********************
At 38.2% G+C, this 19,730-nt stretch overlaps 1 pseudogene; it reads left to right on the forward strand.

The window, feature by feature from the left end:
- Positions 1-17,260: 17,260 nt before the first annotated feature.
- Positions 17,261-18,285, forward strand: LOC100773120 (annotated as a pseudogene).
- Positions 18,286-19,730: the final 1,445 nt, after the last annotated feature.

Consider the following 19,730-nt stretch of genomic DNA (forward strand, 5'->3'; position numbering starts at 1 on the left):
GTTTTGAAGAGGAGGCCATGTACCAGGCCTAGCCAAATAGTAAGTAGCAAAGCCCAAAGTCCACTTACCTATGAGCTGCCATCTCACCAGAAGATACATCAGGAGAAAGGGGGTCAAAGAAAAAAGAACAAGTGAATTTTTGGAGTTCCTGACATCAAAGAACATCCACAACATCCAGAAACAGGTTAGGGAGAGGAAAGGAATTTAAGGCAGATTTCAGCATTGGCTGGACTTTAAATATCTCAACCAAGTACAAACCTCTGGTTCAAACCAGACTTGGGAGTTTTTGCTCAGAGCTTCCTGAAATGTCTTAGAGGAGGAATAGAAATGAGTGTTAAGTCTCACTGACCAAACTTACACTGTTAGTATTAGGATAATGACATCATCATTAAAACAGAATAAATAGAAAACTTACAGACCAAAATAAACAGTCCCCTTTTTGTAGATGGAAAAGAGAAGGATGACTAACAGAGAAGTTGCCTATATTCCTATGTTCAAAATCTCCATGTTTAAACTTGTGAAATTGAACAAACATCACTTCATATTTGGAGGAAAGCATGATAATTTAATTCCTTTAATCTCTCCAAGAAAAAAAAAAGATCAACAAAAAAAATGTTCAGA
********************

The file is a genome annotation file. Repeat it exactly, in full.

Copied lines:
At 38.2% G+C, this 19,730-nt stretch overlaps 1 pseudogene; it reads left to right on the forward strand.

The window, feature by feature from the left end:
- Positions 1-17,260: 17,260 nt before the first annotated feature.
- Positions 17,261-18,285, forward strand: LOC100773120 (annotated as a pseudogene).
- Positions 18,286-19,730: the final 1,445 nt, after the last annotated feature.

Consider the following 19,730-nt stretch of genomic DNA (forward strand, 5'->3'; position numbering starts at 1 on the left):
GTTTTGAAGAGGAGGCCATGTACCAGGCCTAGCCAAATAGTAAGTAGCAAAGCCCAAAGTCCACTTACCTATGAGCTGCCATCTCACCAGAAGATACATCAGGAGAAAGGGGGTCAAAGAAAAAAGAACAAGTGAATTTTTGGAGTTCCTGACATCAAAGAACATCCACAACATCCAGAAACAGGTTAGGGAGAGGAAAGGAATTTAAGGCAGATTTCAGCATTGGCTGGACTTTAAATATCTCAACCAAGTACAAACCTCTGGTTCAAACCAGACTTGGGAGTTTTTGCTCAGAGCTTCCTGAAATGTCTTAGAGGAGGAATAGAAATGAGTGTTAAGTCTCACTGACCAAACTTACACTGTTAGTATTAGGATAATGACATCATCATTAAAACAGAATAAATAGAAAACTTACAGACCAAAATAAACAGTCCCCTTTTTGTAGATGGAAAAGAGAAGGATGACTAACAGAGAAGTTGCCTATATTCCTATGTTCAAAATCTCCATGTTTAAACTTGTGAAATTGAACAAACATCACTTCATATTTGGAGGAAAGCATGATAATTTAATTCCTTTAATCTCTCCAAGAAAAAAAAAAGATCAACAAAAAAAATGTTCAGA